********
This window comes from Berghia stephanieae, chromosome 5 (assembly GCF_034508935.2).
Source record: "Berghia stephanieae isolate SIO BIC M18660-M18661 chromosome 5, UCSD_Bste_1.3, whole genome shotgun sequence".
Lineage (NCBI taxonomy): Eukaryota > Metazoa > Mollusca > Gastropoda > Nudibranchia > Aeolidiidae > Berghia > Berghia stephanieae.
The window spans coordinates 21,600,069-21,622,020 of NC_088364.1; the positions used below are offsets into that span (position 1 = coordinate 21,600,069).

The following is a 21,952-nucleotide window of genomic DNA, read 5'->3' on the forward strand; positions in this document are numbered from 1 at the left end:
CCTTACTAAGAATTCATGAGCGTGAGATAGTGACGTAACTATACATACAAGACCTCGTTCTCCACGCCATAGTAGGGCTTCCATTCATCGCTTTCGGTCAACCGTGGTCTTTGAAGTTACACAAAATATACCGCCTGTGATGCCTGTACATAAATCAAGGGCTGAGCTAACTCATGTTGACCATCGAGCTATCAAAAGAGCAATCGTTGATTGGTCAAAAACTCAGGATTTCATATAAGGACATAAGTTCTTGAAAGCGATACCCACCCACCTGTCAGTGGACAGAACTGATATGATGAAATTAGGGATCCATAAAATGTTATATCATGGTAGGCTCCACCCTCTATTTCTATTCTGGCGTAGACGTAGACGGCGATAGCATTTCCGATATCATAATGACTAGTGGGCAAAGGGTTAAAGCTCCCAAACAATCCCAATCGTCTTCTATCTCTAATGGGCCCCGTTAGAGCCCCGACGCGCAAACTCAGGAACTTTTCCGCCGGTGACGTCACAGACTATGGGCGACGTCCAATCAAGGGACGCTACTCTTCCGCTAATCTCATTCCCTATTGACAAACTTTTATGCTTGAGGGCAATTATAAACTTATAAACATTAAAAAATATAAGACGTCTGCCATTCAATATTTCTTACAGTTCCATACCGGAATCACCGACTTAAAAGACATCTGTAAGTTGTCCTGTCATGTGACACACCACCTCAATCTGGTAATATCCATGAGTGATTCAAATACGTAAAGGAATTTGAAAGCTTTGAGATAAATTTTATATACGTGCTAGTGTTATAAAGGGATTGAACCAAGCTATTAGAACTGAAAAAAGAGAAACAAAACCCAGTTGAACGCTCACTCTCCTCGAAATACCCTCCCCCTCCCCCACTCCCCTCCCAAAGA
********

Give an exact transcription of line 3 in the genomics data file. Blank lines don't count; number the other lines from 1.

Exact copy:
Lineage (NCBI taxonomy): Eukaryota > Metazoa > Mollusca > Gastropoda > Nudibranchia > Aeolidiidae > Berghia > Berghia stephanieae.